Streaming media refers to the capability of playing media data while the data is being transferred from server. The user doesn't need to wait until full media content has been downloaded to start playing. In media streaming, media content is split into small chunks as the transport unit. After the user's player has received sufficient chunks, it starts playing.
From the developer's perspective, media streaming is comprised of two tasks, transfer data and render data. Application developers usually concentrate more on transfer data than render data, because codec and media renderer are often available already.
On android, streaming audio is somewhat easier than video for android provides a more friendly api to render audio data in small chunks. No matter what is our transfer mechanism, rtp, raw udp or raw file reading, we need to feed chunks we received to renderer. The AudioTrack.write function enables us doing so.
AudioTrack object runs in two modes, static or stream. In static mode, we write the whole audio file to audio hardware. In stream mode, audio data are written in small chunks. The static mode is more efficient because it doesn't have the overhead of copying data from java layer to native layer, but it's not suitable if the audio file is too big to fit it memory. It's important to notice that we call play at different time in two modes. In static mode, we must call write first, then call play. Otherwise, the AudioTrack raises an exception complains that AudioTrack object isn't properly initialized. In stream mode, they are called in reverse order. Under the hood, static and stream mode determine the memory model. In static mode, audio data are passed to renderer via shared memory. Thus static mode is more efficient.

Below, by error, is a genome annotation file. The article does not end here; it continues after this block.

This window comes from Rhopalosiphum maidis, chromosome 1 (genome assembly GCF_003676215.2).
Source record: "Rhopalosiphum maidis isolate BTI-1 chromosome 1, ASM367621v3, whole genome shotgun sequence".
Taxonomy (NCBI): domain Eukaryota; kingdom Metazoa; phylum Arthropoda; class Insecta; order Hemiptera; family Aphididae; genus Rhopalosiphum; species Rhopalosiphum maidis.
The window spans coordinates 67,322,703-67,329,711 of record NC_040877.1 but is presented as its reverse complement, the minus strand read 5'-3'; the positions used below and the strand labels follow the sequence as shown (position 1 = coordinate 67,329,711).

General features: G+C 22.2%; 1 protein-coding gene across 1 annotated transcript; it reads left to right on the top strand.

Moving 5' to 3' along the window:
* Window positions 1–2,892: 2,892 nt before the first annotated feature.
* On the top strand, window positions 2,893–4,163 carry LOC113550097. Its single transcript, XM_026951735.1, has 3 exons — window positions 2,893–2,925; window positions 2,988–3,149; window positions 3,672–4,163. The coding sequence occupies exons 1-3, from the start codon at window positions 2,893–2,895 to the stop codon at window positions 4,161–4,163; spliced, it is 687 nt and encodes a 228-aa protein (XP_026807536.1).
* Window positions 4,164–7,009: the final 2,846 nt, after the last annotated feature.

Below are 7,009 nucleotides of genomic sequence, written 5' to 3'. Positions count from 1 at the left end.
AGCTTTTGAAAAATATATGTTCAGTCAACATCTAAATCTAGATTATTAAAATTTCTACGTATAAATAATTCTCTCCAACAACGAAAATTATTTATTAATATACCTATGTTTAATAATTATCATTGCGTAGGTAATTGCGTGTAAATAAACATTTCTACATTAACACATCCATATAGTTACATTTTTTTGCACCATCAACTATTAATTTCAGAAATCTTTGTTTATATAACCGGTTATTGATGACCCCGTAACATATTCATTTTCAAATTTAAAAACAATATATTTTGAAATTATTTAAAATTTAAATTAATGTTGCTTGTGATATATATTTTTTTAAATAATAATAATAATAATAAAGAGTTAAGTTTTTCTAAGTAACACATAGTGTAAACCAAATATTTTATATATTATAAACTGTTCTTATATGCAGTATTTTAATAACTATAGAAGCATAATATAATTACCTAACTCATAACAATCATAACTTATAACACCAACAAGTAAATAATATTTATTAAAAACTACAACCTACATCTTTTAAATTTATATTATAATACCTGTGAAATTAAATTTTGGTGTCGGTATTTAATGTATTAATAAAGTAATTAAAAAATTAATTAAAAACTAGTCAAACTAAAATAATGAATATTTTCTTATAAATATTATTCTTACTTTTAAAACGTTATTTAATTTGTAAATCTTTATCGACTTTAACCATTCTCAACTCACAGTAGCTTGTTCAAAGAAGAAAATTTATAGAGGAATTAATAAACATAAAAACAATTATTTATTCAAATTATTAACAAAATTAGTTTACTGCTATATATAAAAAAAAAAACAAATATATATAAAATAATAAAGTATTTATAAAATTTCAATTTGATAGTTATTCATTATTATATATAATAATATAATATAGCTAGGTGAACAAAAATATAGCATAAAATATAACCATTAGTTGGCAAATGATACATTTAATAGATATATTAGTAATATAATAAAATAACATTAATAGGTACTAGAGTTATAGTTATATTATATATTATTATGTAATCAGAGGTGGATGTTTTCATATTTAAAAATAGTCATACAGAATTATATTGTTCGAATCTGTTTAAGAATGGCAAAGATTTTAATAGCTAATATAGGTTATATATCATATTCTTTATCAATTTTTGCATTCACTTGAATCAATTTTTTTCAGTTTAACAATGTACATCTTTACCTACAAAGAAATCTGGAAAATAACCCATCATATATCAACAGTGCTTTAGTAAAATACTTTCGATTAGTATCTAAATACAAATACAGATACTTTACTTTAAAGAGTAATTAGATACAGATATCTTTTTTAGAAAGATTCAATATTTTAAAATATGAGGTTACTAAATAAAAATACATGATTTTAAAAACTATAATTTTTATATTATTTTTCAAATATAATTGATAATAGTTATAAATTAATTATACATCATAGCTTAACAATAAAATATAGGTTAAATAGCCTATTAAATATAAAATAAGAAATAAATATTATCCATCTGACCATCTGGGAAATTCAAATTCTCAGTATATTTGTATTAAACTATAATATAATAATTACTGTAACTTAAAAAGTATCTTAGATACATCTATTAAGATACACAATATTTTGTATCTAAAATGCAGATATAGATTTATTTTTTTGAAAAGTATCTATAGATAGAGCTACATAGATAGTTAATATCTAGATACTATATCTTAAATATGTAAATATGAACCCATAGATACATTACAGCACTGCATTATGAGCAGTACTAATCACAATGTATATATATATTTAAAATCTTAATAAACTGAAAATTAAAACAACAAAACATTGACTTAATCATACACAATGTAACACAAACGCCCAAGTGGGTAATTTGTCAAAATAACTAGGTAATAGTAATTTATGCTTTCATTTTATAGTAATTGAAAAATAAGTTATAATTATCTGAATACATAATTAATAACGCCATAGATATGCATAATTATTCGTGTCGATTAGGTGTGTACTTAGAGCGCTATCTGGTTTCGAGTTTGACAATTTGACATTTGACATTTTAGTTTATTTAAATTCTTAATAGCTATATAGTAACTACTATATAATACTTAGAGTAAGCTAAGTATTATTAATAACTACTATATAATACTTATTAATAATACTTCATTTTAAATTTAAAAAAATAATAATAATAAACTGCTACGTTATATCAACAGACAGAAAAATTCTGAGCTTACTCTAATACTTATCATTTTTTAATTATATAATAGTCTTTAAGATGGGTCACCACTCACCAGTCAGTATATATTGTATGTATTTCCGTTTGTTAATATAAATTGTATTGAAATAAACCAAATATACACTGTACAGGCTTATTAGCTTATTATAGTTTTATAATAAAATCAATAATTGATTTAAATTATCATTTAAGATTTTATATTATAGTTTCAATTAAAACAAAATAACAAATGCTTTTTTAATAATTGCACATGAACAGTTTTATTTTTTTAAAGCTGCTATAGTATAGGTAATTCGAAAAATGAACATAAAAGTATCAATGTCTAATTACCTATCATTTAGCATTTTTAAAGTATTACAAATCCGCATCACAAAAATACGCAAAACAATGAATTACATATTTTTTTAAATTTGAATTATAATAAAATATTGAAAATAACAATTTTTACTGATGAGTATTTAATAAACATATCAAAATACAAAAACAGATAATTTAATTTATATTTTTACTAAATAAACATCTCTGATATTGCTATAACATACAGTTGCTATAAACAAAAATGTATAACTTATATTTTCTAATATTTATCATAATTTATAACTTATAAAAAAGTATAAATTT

From birds eye view, the architecture of an typical audio streaming application is:
AudioTrack object which internally calls through jni to native AudioTrack object. The native AudioTrack object in our application is a proxy that refers to the implementation AudioTrack object resides in audioflinger process, through binder ipc mechanism. The audiofinger process will interact with audio hardware.
Since our application and audioflinger are separate processes, so after our application has written data to audioflinger, the playback will not stop even if our application exits.
AudioTrack only supports PCM (a.k.a G.711) audio format. In other words, we can't stream mp3 audio directly. We have to deal with decoding ourselves, and feed decoded data to AudioTrack.
For demonstration purpose, this sample chooses a very simple transfer mechanism. It reads data from a wav file on disk in chunks, but we can consider it as if the data were delivered from a media server on network. The idea is similar.
Update: Check this post for a more concrete example.